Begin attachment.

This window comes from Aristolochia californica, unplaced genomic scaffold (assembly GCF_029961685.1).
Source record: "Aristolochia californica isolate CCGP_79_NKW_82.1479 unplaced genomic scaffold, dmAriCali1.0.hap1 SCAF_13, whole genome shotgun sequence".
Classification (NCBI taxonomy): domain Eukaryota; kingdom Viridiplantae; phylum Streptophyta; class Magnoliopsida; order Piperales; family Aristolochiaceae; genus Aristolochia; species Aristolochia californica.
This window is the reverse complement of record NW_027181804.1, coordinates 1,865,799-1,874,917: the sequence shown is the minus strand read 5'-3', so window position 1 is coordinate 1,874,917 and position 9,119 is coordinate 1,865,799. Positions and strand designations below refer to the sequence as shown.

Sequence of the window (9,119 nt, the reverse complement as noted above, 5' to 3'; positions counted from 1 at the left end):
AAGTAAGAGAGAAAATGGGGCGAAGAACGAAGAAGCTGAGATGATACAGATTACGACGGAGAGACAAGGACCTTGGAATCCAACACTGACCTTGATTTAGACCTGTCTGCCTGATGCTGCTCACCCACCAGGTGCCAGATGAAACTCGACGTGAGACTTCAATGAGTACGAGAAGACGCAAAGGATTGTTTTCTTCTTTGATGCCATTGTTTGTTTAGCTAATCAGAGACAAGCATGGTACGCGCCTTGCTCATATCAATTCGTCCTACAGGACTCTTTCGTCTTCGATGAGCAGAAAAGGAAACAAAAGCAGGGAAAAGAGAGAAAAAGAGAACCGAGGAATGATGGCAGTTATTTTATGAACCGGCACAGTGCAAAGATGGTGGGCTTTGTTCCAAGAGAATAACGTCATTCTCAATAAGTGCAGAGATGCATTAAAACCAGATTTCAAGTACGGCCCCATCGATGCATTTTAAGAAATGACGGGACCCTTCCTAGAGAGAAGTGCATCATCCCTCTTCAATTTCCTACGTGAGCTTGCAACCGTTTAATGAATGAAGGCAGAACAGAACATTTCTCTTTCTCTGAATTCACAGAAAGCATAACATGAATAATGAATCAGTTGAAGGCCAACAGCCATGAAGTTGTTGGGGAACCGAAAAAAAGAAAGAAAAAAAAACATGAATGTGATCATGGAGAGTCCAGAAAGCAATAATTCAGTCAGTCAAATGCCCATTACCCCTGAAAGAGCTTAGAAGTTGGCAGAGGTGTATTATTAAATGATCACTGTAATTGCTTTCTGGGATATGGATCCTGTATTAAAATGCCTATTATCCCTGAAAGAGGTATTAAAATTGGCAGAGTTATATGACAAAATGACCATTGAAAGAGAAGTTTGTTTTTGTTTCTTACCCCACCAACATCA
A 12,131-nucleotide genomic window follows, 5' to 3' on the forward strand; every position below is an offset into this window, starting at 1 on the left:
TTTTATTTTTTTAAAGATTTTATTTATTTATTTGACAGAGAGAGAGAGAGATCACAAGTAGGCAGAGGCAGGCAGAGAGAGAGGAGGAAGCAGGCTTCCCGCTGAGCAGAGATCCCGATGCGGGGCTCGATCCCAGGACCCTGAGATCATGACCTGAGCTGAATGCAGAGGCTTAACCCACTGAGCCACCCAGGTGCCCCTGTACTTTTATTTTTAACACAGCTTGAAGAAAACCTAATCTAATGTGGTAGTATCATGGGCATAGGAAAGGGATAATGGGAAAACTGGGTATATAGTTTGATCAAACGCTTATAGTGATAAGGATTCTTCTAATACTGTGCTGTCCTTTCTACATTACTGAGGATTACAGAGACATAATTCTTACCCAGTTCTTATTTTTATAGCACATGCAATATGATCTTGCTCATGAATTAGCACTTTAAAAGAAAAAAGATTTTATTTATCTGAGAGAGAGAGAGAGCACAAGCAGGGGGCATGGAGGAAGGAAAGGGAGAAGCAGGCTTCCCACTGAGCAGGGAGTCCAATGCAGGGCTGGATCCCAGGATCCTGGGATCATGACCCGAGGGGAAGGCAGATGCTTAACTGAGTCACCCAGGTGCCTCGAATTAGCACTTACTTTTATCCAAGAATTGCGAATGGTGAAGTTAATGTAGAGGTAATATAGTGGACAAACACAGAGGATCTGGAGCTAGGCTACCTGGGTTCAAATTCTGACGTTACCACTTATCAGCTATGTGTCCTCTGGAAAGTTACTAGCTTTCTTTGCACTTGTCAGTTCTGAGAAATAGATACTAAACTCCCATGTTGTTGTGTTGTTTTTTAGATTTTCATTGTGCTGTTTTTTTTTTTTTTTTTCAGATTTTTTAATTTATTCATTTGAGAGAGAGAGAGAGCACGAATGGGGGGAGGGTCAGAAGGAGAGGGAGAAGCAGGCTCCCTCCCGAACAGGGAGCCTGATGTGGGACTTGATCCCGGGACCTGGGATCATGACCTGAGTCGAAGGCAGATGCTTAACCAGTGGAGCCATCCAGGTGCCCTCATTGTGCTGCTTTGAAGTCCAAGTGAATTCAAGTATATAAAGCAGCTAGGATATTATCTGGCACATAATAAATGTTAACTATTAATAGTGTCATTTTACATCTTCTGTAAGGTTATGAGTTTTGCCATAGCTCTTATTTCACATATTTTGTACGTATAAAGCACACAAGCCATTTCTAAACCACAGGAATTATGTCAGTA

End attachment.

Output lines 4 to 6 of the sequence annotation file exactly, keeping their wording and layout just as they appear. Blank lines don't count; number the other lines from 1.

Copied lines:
This window is the reverse complement of record NW_027181804.1, coordinates 1,865,799-1,874,917: the sequence shown is the minus strand read 5'-3', so window position 1 is coordinate 1,874,917 and position 9,119 is coordinate 1,865,799. Positions and strand designations below refer to the sequence as shown.

Sequence of the window (9,119 nt, the reverse complement as noted above, 5' to 3'; positions counted from 1 at the left end):
AAGTAAGAGAGAAAATGGGGCGAAGAACGAAGAAGCTGAGATGATACAGATTACGACGGAGAGACAAGGACCTTGGAATCCAACACTGACCTTGATTTAGACCTGTCTGCCTGATGCTGCTCACCCACCAGGTGCCAGATGAAACTCGACGTGAGACTTCAATGAGTACGAGAAGACGCAAAGGATTGTTTTCTTCTTTGATGCCATTGTTTGTTTAGCTAATCAGAGACAAGCATGGTACGCGCCTTGCTCATATCAATTCGTCCTACAGGACTCTTTCGTCTTCGATGAGCAGAAAAGGAAACAAAAGCAGGGAAAAGAGAGAAAAAGAGAACCGAGGAATGATGGCAGTTATTTTATGAACCGGCACAGTGCAAAGATGGTGGGCTTTGTTCCAAGAGAATAACGTCATTCTCAATAAGTGCAGAGATGCATTAAAACCAGATTTCAAGTACGGCCCCATCGATGCATTTTAAGAAATGACGGGACCCTTCCTAGAGAGAAGTGCATCATCCCTCTTCAATTTCCTACGTGAGCTTGCAACCGTTTAATGAATGAAGGCAGAACAGAACATTTCTCTTTCTCTGAATTCACAGAAAGCATAACATGAATAATGAATCAGTTGAAGGCCAACAGCCATGAAGTTGTTGGGGAACCGAAAAAAAGAAAGAAAAAAAAACATGAATGTGATCATGGAGAGTCCAGAAAGCAATAATTCAGTCAGTCAAATGCCCATTACCCCTGAAAGAGCTTAGAAGTTGGCAGAGGTGTATTATTAAATGATCACTGTAATTGCTTTCTGGGATATGGATCCTGTATTAAAATGCCTATTATCCCTGAAAGAGGTATTAAAATTGGCAGAGTTATATGACAAAATGACCATTGAAAGAGAAGTTTGTTTTTGTTTCTTACCCCACCAACATCA